Is a Joint Injection the Right Choice for You?

March 7, 2022

By John Rugotzke, PT, DPT

Patients with knee pain and other orthopedic conditions are often given recommendations of steroid or cortisone injections, often even before consulting with a doctor of physical therapy. For someone in pain, a doctor’s recommendation of one or two joint injections for knee pain may seem like a great course of care. Injections are fast, readily available, highly recommended by physicians, and often involve little to no time off of work. So, it seems like this would be a great idea, right? Not necessarily.

In a Journal of American Medical Association article, patients with knee pain were placed into two groups: those who would get a series of standard steroid injections and those who would get a series of saline (placebo) injections every 12 weeks for 2 years. A MRI of the knee was done at the beginning, at one year, and then at the end of the study. Pain levels were recorded throughout the study.

At the end of the two year study, it was concluded that the effects of the cortisone shots were equal to those of the saline shots for pain relief. No difference in pain, stiffness, or function between the groups. The concerning factor is that the patients who had received cortisone had thinning of their cartilage after the shot series when compared to those who had the saline injections. The arthritic process was actually sped up by the use of steroids. This brings the Hippocratic Oath into question, “First, do no harm.”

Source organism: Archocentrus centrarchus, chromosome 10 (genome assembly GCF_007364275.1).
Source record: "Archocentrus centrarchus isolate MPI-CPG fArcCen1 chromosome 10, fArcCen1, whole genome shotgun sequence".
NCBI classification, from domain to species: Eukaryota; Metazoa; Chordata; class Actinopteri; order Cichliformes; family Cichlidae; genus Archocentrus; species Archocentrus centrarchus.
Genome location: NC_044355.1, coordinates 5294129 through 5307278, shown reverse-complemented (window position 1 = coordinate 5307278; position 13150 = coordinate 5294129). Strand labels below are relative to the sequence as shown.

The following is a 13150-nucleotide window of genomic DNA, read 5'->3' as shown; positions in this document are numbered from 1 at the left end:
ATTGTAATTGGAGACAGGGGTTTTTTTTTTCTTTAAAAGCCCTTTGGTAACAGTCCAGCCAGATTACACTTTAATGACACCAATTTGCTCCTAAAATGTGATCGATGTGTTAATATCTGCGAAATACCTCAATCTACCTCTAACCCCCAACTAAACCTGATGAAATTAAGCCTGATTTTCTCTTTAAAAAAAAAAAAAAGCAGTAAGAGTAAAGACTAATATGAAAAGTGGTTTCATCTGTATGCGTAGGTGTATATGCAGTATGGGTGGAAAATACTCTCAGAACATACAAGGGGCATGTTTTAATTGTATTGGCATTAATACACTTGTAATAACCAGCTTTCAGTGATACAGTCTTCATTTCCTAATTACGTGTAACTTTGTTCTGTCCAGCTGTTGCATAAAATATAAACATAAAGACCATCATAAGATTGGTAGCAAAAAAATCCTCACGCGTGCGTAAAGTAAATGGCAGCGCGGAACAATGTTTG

As an orthopedic specialist, I have heard the report from an unfortunately large number of patients: “It helped for a little while, but then when back to how it was.” Instead of ignoring or altering the pain, why not solve the pain? A good history and examination with functional screening that includes the whole body will start this process off right. An Orthopedic Specialist (OCS) Doctor of Physical Therapy (DPT) is highly trained in this type of examination and can be your guide to solving your knee pain without the risk of an injection. The main point is, if your doctor recommends a steroid injection, ask them why and what else are your options.

Dr. John Rugotzke is a physical therapist with advanced specialty training in orthopedics and a Fellow of Applied Functional Science through the Gary Gray Institute.  Questions can be directed to him through